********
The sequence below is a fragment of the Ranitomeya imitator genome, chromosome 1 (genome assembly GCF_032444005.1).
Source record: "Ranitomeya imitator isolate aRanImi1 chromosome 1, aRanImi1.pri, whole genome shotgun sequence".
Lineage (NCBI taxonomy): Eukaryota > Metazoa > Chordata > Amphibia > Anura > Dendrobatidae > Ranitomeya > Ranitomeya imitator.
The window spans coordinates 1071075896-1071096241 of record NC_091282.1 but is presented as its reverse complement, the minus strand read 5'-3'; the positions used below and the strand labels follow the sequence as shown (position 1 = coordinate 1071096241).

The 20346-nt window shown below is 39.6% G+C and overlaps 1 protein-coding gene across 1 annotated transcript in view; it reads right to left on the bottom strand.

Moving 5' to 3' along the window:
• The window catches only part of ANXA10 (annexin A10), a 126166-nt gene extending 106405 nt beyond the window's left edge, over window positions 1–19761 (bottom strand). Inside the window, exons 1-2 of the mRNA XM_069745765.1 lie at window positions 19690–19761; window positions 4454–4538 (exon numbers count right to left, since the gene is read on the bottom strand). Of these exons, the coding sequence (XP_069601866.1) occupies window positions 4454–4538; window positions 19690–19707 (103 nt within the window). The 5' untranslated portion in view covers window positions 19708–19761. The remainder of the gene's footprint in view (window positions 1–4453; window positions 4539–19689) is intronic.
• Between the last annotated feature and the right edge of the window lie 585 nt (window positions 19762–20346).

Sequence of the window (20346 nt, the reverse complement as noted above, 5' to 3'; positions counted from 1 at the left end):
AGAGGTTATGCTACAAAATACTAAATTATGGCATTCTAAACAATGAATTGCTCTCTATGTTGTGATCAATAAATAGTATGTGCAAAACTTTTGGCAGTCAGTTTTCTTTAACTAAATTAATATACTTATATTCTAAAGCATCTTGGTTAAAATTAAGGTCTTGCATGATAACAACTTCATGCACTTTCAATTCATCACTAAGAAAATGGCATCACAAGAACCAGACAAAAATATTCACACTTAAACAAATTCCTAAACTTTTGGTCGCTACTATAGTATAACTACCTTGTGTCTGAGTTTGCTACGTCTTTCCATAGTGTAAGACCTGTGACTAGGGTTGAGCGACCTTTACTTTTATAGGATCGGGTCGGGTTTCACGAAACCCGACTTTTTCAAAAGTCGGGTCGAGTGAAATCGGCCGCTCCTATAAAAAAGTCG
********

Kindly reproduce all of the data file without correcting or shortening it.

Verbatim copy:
The sequence below is a fragment of the Ranitomeya imitator genome, chromosome 1 (genome assembly GCF_032444005.1).
Source record: "Ranitomeya imitator isolate aRanImi1 chromosome 1, aRanImi1.pri, whole genome shotgun sequence".
Lineage (NCBI taxonomy): Eukaryota > Metazoa > Chordata > Amphibia > Anura > Dendrobatidae > Ranitomeya > Ranitomeya imitator.
The window spans coordinates 1071075896-1071096241 of record NC_091282.1 but is presented as its reverse complement, the minus strand read 5'-3'; the positions used below and the strand labels follow the sequence as shown (position 1 = coordinate 1071096241).

The 20346-nt window shown below is 39.6% G+C and overlaps 1 protein-coding gene across 1 annotated transcript in view; it reads right to left on the bottom strand.

Moving 5' to 3' along the window:
• The window catches only part of ANXA10 (annexin A10), a 126166-nt gene extending 106405 nt beyond the window's left edge, over window positions 1–19761 (bottom strand). Inside the window, exons 1-2 of the mRNA XM_069745765.1 lie at window positions 19690–19761; window positions 4454–4538 (exon numbers count right to left, since the gene is read on the bottom strand). Of these exons, the coding sequence (XP_069601866.1) occupies window positions 4454–4538; window positions 19690–19707 (103 nt within the window). The 5' untranslated portion in view covers window positions 19708–19761. The remainder of the gene's footprint in view (window positions 1–4453; window positions 4539–19689) is intronic.
• Between the last annotated feature and the right edge of the window lie 585 nt (window positions 19762–20346).

Sequence of the window (20346 nt, the reverse complement as noted above, 5' to 3'; positions counted from 1 at the left end):
AGAGGTTATGCTACAAAATACTAAATTATGGCATTCTAAACAATGAATTGCTCTCTATGTTGTGATCAATAAATAGTATGTGCAAAACTTTTGGCAGTCAGTTTTCTTTAACTAAATTAATATACTTATATTCTAAAGCATCTTGGTTAAAATTAAGGTCTTGCATGATAACAACTTCATGCACTTTCAATTCATCACTAAGAAAATGGCATCACAAGAACCAGACAAAAATATTCACACTTAAACAAATTCCTAAACTTTTGGTCGCTACTATAGTATAACTACCTTGTGTCTGAGTTTGCTACGTCTTTCCATAGTGTAAGACCTGTGACTAGGGTTGAGCGACCTTTACTTTTATAGGATCGGGTCGGGTTTCACGAAACCCGACTTTTTCAAAAGTCGGGTCGAGTGAAATCGGCCGCTCCTATAAAAAAGTCG